Drug use while holding a clearance; future implications?


#1

I am writing because I am terrified about the ramification of some poor decisions I made 3 years ago.

While prepping for an Army deployment to Iraq in JAN 2010, I was granted a TS clearance. During my deployment, I fell in love with a Dutch woman and while on leave to Holland, smoked pot one time. I was naïve to believe that I wasn’t committing a crime because where I did it, it was legal on a national level. (Additionally, I had intended to leave the Army upon my return from deployment in order to attend graduate school abroad.) Unfortunately, “life happens” and my involvement with the woman ended upon my return to the USA.

I ended up attending graduate school stateside and transferred to the Army National Guard. (As a result of that transfer, I kept my clearance).

During that first semester, roughly NOV 2011, I took Adderal three times to help concentrate/study. At the time, I had no idea that it in doing so, it constituted an illegal activity. After realizing my mistake, I never took the substance again.

The above mentioned drug activity is the ONLY drug activity I have participated in the past ten years. Since the fall of 2011, I have graduated from grad school, married a special agent with a triple letter agency, and have zero debt. I do not associate with drug users nor do I have any temptations to associate with and/or use drugs of any kind. I would be more than willing to take a polygraph and submit to any other pertinent screening measures to confirm the above.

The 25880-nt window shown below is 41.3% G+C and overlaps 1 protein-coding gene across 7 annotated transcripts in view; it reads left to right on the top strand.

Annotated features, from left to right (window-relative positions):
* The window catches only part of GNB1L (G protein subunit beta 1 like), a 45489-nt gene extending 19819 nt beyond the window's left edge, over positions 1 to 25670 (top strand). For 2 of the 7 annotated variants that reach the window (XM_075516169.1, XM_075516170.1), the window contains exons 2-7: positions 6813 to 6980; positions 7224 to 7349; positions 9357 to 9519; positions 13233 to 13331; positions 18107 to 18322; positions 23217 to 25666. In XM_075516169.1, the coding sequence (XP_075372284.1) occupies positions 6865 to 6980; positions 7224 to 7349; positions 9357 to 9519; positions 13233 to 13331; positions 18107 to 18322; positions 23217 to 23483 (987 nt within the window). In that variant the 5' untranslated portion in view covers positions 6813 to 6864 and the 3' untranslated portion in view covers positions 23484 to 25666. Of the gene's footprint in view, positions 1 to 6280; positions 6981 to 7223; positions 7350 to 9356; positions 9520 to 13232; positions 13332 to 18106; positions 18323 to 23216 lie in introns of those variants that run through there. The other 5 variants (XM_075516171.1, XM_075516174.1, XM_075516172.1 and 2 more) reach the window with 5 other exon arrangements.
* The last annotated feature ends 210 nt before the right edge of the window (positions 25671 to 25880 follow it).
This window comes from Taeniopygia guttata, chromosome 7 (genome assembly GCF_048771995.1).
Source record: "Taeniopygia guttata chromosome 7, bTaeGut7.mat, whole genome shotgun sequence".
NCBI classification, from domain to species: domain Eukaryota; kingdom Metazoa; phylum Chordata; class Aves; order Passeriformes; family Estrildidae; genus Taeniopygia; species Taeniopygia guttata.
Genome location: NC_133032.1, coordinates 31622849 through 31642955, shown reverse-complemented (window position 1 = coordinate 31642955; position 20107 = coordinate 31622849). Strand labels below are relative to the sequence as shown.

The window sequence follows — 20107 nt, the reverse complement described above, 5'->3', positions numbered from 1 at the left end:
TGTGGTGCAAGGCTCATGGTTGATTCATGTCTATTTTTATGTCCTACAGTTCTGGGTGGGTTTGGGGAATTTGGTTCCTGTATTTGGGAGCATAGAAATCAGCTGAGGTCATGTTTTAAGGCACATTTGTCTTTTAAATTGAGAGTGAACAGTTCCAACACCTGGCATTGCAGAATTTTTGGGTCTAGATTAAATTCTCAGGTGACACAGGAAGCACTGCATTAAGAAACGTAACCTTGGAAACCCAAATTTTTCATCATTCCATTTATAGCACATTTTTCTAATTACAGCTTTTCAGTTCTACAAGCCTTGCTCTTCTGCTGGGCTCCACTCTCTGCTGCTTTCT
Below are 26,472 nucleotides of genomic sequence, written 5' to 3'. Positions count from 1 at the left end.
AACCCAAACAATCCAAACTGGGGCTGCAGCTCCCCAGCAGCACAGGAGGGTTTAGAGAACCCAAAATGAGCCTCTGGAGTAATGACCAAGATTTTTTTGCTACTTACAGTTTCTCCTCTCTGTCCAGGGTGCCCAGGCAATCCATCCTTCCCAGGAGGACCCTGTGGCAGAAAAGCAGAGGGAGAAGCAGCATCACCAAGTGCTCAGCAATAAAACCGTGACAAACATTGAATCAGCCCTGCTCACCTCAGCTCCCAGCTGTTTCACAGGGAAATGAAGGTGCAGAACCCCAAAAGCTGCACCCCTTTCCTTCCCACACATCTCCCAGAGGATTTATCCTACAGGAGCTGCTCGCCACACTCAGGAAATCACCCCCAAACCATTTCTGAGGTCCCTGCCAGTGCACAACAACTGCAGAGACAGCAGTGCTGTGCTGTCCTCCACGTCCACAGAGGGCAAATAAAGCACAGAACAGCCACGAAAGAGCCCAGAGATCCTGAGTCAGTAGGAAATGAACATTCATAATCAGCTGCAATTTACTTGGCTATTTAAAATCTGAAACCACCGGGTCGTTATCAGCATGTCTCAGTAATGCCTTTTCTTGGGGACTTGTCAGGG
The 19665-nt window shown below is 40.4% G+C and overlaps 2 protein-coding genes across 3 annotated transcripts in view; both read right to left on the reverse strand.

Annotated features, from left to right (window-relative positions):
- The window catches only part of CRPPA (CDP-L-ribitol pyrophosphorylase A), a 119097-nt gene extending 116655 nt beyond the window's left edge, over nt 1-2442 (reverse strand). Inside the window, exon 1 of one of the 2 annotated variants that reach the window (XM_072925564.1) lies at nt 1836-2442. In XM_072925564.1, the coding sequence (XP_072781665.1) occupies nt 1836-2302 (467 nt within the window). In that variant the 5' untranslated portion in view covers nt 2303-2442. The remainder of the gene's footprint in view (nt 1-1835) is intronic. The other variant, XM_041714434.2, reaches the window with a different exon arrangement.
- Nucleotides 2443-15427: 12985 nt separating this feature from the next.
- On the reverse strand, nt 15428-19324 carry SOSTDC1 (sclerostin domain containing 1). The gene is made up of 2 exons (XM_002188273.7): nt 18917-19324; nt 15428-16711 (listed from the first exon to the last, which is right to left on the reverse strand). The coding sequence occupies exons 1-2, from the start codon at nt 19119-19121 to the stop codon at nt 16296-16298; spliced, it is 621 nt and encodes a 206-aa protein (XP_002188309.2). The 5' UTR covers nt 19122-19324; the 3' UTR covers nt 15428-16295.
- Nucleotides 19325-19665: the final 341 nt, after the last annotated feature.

I am still an actively serving member of the Army National Guard and am due for re-investigation of my security clearance this spring.
With that said, I have two questions that have kept me awake at night:
1. If I admit to the above drug use, will I have my current clearance automatically revoked by the Army National Guard?
2. Furthermore, if I am concurrently applying for a security clearance with a triple letter agency, should I admit to the above use? (Even if it means that I might end up losing my Army career)?

I am beside myself over what to do about this.

Please advise.


#2

If you are being honest with yourself you already know the answer: you should disclose this information and answer all questions honestly. The drug use itself can be overcome with mitigating factors, but the real issue here is the fact that you as a clearance holder failed to report this information and violated the trust given to you. I would start looking at the Adjudicative Desk Reference to see what the issues are that you will face along with what the mitigation for each would be and start working on it.


#3

Marko-

Thank you so much for your candid and honest feedback.

Relative to mitigation, would you suggest completing a drug treatment program? (Even if my annotated drug use was limited and hasn't been repeated in the past 3 years)?

I fully understand the "violation of trust". I am just trying to figure out how I can continue serving without having a limited number of isolated events limiting my ability to do so for the foreseeable future.

Any additional guidance would be much appreciated.

Thank you.


#4

The only reason to enter a drug treatment program is if you have a problem, which only you would know. Just follow the mitigation in the ADR.